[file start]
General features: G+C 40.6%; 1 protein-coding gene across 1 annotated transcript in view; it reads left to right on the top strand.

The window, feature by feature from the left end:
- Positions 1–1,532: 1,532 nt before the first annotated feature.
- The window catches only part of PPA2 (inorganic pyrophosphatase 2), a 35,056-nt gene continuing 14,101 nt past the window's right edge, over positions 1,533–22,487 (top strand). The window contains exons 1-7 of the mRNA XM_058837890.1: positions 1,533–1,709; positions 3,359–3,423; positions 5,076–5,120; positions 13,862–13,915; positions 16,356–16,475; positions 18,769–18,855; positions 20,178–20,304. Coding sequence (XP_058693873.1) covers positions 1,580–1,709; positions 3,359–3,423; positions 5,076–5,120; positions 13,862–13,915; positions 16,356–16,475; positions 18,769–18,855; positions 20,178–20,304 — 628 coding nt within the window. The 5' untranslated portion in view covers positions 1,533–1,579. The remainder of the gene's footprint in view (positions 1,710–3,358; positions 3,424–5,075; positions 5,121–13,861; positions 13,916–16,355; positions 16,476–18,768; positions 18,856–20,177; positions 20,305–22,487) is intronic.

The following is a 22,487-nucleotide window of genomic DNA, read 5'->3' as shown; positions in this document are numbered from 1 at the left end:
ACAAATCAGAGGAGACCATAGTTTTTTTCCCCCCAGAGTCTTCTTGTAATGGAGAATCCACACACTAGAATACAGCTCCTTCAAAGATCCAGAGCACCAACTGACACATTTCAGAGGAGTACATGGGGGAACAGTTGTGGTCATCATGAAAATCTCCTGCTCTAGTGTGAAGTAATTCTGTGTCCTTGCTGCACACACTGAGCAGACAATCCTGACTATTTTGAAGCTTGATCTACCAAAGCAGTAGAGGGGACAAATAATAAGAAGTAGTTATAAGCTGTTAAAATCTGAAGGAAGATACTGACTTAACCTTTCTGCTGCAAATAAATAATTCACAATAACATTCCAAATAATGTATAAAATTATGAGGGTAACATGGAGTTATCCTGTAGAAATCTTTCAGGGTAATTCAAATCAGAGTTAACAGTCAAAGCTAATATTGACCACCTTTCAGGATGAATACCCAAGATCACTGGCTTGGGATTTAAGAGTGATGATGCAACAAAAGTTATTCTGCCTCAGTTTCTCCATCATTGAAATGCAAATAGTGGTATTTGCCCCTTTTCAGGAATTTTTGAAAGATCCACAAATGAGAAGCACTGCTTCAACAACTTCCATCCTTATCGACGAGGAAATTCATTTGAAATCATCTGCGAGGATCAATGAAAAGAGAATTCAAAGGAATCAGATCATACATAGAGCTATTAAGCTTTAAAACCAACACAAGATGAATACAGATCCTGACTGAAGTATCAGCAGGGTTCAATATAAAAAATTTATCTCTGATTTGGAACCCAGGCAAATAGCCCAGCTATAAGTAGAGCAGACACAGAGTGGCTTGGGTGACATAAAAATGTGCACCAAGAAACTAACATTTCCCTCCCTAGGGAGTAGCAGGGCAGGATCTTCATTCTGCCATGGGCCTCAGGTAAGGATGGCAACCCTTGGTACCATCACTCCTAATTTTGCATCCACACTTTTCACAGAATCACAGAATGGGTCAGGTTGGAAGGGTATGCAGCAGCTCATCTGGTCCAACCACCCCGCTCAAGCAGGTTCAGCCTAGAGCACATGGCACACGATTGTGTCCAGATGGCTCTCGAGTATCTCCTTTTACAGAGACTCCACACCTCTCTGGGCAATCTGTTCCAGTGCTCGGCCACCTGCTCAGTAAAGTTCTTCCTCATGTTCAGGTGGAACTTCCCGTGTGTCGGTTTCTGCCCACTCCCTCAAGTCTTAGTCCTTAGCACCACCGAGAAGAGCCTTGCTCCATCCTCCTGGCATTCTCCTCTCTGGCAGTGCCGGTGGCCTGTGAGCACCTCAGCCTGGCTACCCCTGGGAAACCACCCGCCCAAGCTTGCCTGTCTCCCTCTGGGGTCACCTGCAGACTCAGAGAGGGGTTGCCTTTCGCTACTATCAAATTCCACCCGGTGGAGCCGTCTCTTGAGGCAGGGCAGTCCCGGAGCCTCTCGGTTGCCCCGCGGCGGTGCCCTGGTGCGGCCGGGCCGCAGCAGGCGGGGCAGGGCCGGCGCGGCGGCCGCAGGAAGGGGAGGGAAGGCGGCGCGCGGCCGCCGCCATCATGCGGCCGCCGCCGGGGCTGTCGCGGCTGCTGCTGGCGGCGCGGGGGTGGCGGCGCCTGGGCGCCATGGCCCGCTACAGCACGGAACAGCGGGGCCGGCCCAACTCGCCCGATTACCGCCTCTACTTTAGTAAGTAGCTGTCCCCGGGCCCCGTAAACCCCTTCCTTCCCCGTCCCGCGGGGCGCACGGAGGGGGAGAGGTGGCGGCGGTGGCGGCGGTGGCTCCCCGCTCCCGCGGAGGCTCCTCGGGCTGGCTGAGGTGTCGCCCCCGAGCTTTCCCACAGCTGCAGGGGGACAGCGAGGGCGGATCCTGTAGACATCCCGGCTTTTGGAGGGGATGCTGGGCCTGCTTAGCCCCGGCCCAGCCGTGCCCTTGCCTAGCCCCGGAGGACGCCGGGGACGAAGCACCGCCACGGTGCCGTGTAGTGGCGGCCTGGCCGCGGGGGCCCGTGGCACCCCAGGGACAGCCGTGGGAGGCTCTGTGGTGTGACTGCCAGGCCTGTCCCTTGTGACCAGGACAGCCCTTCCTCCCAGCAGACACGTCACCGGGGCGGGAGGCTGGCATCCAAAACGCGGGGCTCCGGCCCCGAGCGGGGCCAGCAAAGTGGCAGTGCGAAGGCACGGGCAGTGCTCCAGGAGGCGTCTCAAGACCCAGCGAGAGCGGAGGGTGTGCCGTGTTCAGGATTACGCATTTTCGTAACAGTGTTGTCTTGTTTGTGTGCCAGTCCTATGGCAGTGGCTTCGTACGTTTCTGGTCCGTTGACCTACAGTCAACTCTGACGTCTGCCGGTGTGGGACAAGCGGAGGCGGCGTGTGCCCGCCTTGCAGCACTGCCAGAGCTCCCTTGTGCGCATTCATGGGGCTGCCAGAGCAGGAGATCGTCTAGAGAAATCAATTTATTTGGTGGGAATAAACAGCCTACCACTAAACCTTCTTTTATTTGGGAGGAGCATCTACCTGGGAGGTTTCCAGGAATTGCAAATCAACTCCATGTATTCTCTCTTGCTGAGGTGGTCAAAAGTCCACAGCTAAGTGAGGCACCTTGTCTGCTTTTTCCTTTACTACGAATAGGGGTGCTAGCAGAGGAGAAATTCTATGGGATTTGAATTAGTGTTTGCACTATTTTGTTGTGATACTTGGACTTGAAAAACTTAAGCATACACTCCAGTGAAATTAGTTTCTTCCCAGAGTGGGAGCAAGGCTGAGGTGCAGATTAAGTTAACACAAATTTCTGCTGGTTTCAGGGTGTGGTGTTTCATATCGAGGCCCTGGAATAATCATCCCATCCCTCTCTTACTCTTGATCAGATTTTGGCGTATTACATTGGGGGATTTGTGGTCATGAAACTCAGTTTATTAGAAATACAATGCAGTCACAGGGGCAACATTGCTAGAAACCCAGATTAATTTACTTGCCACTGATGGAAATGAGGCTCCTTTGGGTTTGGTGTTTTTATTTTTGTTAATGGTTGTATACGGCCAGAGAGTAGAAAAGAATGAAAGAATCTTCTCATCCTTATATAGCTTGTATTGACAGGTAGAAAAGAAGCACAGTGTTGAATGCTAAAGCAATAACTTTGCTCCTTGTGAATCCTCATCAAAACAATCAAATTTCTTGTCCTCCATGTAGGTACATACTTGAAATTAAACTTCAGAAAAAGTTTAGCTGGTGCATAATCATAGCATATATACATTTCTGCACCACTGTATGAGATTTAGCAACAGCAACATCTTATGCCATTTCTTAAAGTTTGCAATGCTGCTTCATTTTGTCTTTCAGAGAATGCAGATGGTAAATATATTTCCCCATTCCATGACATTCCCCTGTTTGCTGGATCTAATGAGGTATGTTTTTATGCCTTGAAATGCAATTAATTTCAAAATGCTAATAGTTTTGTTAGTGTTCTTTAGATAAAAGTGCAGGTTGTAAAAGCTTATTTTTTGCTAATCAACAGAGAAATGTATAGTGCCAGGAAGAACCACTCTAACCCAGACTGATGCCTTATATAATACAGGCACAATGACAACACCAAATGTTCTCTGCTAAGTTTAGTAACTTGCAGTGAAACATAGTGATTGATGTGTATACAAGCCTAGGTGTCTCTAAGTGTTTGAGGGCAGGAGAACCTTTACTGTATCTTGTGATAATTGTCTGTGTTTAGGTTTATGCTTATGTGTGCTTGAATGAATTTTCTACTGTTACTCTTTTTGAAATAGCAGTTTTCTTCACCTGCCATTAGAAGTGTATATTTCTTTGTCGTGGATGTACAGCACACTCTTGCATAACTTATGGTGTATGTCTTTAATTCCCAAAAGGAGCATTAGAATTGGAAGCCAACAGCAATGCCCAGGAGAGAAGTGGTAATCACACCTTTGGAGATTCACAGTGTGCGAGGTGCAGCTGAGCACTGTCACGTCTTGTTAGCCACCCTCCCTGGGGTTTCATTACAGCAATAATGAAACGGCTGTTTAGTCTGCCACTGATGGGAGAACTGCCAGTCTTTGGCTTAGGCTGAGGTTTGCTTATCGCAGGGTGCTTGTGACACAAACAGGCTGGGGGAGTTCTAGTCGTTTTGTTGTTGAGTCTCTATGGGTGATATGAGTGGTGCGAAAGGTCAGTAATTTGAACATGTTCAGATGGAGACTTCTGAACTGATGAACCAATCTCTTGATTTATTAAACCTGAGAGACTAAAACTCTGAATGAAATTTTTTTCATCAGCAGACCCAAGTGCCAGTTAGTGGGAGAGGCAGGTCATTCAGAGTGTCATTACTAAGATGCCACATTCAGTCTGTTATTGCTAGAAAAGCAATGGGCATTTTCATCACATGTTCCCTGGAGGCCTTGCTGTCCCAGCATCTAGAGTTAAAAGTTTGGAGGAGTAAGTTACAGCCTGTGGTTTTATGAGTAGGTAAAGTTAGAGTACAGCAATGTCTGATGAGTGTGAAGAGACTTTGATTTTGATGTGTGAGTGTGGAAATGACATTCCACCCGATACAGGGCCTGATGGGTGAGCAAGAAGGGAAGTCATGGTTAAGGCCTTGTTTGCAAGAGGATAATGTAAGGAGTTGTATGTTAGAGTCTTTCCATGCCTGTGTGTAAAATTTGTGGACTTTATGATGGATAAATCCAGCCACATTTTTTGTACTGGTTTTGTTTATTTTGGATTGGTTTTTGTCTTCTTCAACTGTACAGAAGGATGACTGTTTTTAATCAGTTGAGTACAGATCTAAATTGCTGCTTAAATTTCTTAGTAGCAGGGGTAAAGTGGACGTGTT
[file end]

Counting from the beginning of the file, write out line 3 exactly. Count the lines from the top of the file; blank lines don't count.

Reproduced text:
- Positions 1–1,532: 1,532 nt before the first annotated feature.